What we’d like to do is empower people to be able to start looking at ways to improve healthcare at our facility using different ideas. Then perhaps as the technology improves and our own hospital system develops more of these things we’d be able to integrate some of these ideas into improvements for our patients.
Cunningham: Speaking of that, your residency program has a heavy involvement in developing countries. I believe they go twice during their program a third world country and they provide orthopedic services there. Does digital health play a role? If so, what? If not, what can we do to advance that?
Miclau: That really is a very enlightening question. I think digital health does play into a lot of this information. One of the things that we try to do is bring people from other countries to our facility and we try to visit them in exchanges. In doing so, we’re able to set up collaborations, a trusting relationship with them so that we would be able to use something like telemedicine or digital health ideas and technologies to be able to have real-time discussions with them either about patient care or research or even education.
Ultimately, once we teach the teachers and we have this collaboration that’s ongoing with them, this is a wonderful way to communicate. In one of the talks we also mention the importance of these modalities in really being communication devices. I think in that sense, this has a lot of opportunity for us.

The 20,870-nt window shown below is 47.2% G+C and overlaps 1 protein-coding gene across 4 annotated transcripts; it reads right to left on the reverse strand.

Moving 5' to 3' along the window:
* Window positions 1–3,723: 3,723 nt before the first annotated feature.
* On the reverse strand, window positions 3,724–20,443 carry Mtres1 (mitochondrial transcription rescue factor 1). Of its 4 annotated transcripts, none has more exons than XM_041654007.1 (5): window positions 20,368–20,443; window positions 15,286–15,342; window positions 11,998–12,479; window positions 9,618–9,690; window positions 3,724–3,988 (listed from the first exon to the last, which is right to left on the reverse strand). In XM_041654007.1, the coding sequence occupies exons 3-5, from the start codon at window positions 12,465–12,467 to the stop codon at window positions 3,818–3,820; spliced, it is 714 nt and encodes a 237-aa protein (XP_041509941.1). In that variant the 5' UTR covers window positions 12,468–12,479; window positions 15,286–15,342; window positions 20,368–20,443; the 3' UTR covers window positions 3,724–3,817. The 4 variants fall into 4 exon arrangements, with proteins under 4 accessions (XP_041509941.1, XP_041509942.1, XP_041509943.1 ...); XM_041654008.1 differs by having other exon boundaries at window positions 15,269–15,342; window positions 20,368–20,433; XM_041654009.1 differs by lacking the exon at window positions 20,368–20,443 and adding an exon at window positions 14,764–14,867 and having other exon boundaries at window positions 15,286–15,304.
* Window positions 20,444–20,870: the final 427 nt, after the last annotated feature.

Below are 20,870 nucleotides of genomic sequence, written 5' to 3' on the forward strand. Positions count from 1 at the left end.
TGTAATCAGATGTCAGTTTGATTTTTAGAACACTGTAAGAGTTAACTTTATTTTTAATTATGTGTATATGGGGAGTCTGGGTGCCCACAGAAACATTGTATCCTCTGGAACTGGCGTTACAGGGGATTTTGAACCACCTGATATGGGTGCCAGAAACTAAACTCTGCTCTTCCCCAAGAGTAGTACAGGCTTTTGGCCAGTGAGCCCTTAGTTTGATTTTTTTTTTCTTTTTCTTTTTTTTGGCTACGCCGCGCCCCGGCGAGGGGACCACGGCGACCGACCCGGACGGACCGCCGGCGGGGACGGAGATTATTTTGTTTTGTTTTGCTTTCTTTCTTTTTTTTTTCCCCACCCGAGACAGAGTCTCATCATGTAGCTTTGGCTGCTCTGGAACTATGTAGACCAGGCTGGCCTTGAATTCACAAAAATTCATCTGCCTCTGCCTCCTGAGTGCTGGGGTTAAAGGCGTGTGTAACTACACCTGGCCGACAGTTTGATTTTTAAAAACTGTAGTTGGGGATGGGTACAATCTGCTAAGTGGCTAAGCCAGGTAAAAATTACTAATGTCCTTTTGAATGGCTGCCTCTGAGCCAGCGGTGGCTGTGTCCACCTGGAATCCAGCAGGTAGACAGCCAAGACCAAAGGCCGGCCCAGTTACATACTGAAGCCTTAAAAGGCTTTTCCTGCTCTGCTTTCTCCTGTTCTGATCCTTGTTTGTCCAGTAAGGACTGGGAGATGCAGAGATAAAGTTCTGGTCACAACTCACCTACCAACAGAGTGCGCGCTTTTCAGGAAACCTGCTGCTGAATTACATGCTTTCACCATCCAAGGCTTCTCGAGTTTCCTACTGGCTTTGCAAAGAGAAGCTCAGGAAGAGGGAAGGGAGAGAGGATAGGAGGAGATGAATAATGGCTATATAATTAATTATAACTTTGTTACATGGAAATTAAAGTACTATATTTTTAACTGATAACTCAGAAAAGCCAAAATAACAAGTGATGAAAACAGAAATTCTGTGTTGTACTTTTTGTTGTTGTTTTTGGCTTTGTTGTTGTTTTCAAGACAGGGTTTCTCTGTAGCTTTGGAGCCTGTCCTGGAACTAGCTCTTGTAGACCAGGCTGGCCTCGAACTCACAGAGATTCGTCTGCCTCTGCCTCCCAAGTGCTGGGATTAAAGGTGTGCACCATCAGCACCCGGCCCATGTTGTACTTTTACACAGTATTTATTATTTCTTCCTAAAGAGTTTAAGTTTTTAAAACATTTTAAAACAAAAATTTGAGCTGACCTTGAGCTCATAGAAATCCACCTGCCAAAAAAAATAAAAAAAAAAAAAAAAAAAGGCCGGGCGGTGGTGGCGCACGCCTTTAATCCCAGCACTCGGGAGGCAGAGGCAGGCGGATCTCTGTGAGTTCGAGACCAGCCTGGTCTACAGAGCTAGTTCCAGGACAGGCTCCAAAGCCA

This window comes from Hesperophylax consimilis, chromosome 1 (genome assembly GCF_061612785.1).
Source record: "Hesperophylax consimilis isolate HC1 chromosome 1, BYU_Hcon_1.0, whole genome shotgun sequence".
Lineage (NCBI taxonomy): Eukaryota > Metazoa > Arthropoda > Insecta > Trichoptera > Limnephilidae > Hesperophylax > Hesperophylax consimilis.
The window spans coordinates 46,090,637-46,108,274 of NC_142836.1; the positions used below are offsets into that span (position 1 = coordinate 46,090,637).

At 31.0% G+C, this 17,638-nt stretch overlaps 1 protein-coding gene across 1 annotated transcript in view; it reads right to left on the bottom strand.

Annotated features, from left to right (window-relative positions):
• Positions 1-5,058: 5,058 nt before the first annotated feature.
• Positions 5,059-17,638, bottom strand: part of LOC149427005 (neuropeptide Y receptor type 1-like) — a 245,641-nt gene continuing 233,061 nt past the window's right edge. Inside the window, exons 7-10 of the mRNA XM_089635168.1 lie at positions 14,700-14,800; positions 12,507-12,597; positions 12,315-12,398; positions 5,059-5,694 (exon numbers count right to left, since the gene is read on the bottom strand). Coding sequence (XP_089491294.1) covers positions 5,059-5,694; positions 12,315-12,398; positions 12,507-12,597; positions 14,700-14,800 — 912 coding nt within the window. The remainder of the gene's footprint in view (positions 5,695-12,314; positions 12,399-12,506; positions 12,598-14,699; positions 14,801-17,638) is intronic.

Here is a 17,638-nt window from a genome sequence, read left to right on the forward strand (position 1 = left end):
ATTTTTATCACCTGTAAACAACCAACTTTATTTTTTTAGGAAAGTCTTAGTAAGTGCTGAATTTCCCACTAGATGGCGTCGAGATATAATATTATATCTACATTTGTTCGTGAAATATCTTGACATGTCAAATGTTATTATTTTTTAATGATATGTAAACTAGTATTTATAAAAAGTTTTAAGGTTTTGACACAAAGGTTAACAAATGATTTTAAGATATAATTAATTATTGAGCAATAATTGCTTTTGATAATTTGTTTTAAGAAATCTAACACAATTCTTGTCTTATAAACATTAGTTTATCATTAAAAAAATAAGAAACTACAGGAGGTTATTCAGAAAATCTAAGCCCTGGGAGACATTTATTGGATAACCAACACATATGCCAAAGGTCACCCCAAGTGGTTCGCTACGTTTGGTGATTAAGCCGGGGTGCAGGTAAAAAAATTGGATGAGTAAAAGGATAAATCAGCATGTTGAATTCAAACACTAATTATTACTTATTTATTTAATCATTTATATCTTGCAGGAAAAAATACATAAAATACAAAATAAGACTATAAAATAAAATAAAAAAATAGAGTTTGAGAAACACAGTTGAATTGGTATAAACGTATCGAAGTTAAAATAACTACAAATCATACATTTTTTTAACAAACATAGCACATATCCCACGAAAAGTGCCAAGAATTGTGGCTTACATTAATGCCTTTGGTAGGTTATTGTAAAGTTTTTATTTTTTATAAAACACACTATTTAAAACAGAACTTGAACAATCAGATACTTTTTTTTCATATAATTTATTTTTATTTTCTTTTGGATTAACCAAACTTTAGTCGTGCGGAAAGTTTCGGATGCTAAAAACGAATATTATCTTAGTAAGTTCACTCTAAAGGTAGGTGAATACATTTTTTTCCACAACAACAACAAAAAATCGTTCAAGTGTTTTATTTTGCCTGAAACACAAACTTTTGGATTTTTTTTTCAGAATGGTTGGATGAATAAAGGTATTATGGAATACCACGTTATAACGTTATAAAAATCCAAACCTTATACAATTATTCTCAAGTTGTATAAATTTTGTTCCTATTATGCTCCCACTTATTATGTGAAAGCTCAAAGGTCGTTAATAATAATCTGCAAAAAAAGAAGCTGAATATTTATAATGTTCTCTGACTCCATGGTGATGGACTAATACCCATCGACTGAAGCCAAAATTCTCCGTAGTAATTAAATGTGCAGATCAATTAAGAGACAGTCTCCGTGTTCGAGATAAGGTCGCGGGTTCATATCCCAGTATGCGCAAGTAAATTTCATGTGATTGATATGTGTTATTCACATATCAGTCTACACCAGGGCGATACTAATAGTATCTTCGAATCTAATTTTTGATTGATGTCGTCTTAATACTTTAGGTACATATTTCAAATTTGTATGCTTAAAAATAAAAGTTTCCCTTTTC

Cunningham:Definitely. I think that’s a very unique aspect of your program. Then being here in the Bay area, I bet there’s a lot of opportunity. I’m excited to see what goes with that, what comes with that, if you will.
Miclau: Makes two of us.
Cunningham: I have a final question for you. What was your favorite thing about being the OTA president?
Miclau: My favorite thing about being OTA president was the end of my OTA presidential speech.
Cunningham: You mean your TED talk? It was. That’s fantastic.
Miclau: My TED talk. It was fun to get through that. That’s one of the more difficult things to do. This particular conference actually was conducted in a way where you have stand up sort of not behind the podium and speak to people from the heart, and show a lot of examples. Coming up when you have an opportunity to engage your peers, your professional peers, in a way that you’ll never to do again, it is an amazing chance and opportunity to produce something that you’ll look back fondly in the past. It’s so anxiety provoking that prior to preparing for that I’d talk to other presidents who were people who’d given thousands and thousands of talks and they said this is the hardest thing that they had to do.